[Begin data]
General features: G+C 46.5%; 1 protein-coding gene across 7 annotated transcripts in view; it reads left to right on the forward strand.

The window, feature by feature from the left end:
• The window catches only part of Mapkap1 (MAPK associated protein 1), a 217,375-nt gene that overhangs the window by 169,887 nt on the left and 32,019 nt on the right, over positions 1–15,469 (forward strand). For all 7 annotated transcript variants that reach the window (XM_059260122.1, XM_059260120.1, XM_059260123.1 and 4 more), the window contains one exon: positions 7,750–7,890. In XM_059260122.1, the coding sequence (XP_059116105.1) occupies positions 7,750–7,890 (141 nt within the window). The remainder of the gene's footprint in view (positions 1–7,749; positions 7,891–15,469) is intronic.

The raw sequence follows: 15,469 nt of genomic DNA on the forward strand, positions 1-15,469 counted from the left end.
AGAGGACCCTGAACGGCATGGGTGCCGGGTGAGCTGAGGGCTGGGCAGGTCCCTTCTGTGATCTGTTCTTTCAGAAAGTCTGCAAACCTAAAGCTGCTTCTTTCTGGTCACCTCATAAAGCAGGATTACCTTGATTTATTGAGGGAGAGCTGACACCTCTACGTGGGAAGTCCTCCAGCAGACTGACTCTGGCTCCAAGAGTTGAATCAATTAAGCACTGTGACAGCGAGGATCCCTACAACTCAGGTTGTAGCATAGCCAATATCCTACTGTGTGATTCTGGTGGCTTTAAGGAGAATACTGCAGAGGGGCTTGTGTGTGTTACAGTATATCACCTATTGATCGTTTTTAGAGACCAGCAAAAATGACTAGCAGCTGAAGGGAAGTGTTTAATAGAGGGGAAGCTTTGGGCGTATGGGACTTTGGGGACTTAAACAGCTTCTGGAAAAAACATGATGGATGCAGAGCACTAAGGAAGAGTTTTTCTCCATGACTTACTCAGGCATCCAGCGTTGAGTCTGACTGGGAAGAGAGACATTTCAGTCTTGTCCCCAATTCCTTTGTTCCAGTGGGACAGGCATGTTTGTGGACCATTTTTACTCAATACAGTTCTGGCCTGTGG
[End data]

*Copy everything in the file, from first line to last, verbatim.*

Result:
General features: G+C 46.5%; 1 protein-coding gene across 7 annotated transcripts in view; it reads left to right on the forward strand.

The window, feature by feature from the left end:
• The window catches only part of Mapkap1 (MAPK associated protein 1), a 217,375-nt gene that overhangs the window by 169,887 nt on the left and 32,019 nt on the right, over positions 1–15,469 (forward strand). For all 7 annotated transcript variants that reach the window (XM_059260122.1, XM_059260120.1, XM_059260123.1 and 4 more), the window contains one exon: positions 7,750–7,890. In XM_059260122.1, the coding sequence (XP_059116105.1) occupies positions 7,750–7,890 (141 nt within the window). The remainder of the gene's footprint in view (positions 1–7,749; positions 7,891–15,469) is intronic.

The raw sequence follows: 15,469 nt of genomic DNA on the forward strand, positions 1-15,469 counted from the left end.
AGAGGACCCTGAACGGCATGGGTGCCGGGTGAGCTGAGGGCTGGGCAGGTCCCTTCTGTGATCTGTTCTTTCAGAAAGTCTGCAAACCTAAAGCTGCTTCTTTCTGGTCACCTCATAAAGCAGGATTACCTTGATTTATTGAGGGAGAGCTGACACCTCTACGTGGGAAGTCCTCCAGCAGACTGACTCTGGCTCCAAGAGTTGAATCAATTAAGCACTGTGACAGCGAGGATCCCTACAACTCAGGTTGTAGCATAGCCAATATCCTACTGTGTGATTCTGGTGGCTTTAAGGAGAATACTGCAGAGGGGCTTGTGTGTGTTACAGTATATCACCTATTGATCGTTTTTAGAGACCAGCAAAAATGACTAGCAGCTGAAGGGAAGTGTTTAATAGAGGGGAAGCTTTGGGCGTATGGGACTTTGGGGACTTAAACAGCTTCTGGAAAAAACATGATGGATGCAGAGCACTAAGGAAGAGTTTTTCTCCATGACTTACTCAGGCATCCAGCGTTGAGTCTGACTGGGAAGAGAGACATTTCAGTCTTGTCCCCAATTCCTTTGTTCCAGTGGGACAGGCATGTTTGTGGACCATTTTTACTCAATACAGTTCTGGCCTGTGG